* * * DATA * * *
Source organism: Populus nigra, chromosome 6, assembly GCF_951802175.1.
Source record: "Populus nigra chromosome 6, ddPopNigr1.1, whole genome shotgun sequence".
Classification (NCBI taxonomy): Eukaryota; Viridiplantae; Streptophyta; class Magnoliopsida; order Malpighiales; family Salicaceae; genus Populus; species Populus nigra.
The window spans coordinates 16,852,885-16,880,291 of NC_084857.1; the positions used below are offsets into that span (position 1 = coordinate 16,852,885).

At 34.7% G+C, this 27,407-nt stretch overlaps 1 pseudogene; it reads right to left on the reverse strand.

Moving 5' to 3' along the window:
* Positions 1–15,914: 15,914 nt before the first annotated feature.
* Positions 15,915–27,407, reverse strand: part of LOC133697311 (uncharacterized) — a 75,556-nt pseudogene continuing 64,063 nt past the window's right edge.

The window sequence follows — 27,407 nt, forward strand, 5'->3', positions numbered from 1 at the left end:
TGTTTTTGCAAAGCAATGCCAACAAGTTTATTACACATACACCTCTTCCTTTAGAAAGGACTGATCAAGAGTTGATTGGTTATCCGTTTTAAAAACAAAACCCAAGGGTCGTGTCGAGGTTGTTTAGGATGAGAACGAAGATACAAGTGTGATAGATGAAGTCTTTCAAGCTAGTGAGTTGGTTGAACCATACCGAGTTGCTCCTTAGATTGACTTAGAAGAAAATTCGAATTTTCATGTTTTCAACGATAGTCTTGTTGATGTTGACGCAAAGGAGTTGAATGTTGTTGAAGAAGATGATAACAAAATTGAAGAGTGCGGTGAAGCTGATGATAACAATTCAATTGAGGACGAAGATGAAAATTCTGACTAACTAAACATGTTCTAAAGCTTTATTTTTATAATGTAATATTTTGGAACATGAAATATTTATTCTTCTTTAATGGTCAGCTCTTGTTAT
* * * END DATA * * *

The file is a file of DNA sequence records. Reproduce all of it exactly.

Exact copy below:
Source organism: Populus nigra, chromosome 6, assembly GCF_951802175.1.
Source record: "Populus nigra chromosome 6, ddPopNigr1.1, whole genome shotgun sequence".
Classification (NCBI taxonomy): Eukaryota; Viridiplantae; Streptophyta; class Magnoliopsida; order Malpighiales; family Salicaceae; genus Populus; species Populus nigra.
The window spans coordinates 16,852,885-16,880,291 of NC_084857.1; the positions used below are offsets into that span (position 1 = coordinate 16,852,885).

At 34.7% G+C, this 27,407-nt stretch overlaps 1 pseudogene; it reads right to left on the reverse strand.

Moving 5' to 3' along the window:
* Positions 1–15,914: 15,914 nt before the first annotated feature.
* Positions 15,915–27,407, reverse strand: part of LOC133697311 (uncharacterized) — a 75,556-nt pseudogene continuing 64,063 nt past the window's right edge.

The window sequence follows — 27,407 nt, forward strand, 5'->3', positions numbered from 1 at the left end:
TGTTTTTGCAAAGCAATGCCAACAAGTTTATTACACATACACCTCTTCCTTTAGAAAGGACTGATCAAGAGTTGATTGGTTATCCGTTTTAAAAACAAAACCCAAGGGTCGTGTCGAGGTTGTTTAGGATGAGAACGAAGATACAAGTGTGATAGATGAAGTCTTTCAAGCTAGTGAGTTGGTTGAACCATACCGAGTTGCTCCTTAGATTGACTTAGAAGAAAATTCGAATTTTCATGTTTTCAACGATAGTCTTGTTGATGTTGACGCAAAGGAGTTGAATGTTGTTGAAGAAGATGATAACAAAATTGAAGAGTGCGGTGAAGCTGATGATAACAATTCAATTGAGGACGAAGATGAAAATTCTGACTAACTAAACATGTTCTAAAGCTTTATTTTTATAATGTAATATTTTGGAACATGAAATATTTATTCTTCTTTAATGGTCAGCTCTTGTTAT